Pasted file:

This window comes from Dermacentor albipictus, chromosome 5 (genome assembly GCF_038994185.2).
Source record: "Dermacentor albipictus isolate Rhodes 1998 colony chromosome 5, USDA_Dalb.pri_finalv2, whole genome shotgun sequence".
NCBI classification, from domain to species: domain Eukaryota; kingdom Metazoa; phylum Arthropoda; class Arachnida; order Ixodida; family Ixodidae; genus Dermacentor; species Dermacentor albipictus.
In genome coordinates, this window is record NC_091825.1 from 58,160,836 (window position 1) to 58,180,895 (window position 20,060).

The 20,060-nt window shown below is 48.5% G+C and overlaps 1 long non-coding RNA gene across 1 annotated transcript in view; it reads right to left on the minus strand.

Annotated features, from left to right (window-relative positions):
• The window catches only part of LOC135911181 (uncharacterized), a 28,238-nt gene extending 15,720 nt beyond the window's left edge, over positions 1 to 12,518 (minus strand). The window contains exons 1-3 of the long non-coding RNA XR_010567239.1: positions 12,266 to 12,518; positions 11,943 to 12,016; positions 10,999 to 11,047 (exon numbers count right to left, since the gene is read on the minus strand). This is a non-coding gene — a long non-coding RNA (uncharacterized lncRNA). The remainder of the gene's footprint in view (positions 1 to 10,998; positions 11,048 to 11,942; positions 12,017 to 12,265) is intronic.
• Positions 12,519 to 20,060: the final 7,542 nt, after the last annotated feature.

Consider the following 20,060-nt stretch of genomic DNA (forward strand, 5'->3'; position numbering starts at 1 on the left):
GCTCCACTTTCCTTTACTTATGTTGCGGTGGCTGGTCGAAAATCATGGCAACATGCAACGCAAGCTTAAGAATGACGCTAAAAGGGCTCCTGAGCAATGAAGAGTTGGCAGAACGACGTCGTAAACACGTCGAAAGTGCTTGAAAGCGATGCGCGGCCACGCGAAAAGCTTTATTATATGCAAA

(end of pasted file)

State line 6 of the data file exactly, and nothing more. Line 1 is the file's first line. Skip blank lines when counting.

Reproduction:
Annotated features, from left to right (window-relative positions):